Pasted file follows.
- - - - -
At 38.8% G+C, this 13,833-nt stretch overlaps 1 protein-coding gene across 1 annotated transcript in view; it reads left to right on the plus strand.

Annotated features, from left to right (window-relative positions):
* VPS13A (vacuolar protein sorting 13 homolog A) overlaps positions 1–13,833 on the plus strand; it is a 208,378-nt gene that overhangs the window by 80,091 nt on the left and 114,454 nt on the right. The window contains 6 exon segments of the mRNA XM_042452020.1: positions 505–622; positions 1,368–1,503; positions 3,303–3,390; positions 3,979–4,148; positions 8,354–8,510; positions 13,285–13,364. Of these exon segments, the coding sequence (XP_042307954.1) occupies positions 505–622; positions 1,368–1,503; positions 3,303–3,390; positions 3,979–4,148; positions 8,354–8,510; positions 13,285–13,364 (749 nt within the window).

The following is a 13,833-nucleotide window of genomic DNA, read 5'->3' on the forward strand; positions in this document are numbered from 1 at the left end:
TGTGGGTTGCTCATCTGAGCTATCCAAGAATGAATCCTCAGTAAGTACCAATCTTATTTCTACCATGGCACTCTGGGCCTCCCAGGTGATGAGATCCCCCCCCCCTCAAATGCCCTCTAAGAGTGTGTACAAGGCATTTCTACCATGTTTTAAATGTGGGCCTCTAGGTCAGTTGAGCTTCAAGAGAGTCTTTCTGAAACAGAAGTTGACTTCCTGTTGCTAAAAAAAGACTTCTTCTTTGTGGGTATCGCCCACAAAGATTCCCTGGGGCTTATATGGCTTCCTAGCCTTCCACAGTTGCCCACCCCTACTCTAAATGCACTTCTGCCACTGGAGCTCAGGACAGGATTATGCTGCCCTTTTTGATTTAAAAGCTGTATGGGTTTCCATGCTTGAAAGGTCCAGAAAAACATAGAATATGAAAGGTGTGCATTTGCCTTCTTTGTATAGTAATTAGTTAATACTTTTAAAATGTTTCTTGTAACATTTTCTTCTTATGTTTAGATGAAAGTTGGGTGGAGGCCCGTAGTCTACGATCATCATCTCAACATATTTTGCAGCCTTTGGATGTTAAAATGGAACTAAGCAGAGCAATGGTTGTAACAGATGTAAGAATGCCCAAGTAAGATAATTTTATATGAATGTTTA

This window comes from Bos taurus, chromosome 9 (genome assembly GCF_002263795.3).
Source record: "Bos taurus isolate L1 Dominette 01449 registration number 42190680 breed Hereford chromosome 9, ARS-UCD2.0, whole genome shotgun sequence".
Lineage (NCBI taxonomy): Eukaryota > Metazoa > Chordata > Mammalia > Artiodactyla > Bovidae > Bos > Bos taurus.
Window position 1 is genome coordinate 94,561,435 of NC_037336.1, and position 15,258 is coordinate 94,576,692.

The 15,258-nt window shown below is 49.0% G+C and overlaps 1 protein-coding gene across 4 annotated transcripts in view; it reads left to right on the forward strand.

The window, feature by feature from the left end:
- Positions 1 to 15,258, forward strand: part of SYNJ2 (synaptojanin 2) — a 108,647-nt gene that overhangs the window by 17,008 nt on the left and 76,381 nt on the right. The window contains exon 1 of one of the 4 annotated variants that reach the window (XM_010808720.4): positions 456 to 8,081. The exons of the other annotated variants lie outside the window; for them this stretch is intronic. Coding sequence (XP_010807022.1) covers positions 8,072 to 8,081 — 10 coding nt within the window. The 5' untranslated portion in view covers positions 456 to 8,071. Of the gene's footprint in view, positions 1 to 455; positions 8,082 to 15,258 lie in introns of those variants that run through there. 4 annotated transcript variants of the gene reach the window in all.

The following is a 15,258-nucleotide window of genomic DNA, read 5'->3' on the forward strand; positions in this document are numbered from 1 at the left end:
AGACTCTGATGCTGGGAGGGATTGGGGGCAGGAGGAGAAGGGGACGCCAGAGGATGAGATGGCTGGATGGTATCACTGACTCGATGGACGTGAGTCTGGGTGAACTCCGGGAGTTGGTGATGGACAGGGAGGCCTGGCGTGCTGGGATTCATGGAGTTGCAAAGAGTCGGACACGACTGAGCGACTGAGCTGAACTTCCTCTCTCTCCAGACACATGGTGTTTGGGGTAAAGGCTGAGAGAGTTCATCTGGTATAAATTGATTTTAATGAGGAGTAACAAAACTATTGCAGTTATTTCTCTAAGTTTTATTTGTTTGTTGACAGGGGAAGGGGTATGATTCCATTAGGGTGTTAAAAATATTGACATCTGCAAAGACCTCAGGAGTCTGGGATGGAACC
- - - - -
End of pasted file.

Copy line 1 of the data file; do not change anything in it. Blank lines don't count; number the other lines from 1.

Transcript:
At 38.8% G+C, this 13,833-nt stretch overlaps 1 protein-coding gene across 1 annotated transcript in view; it reads left to right on the plus strand.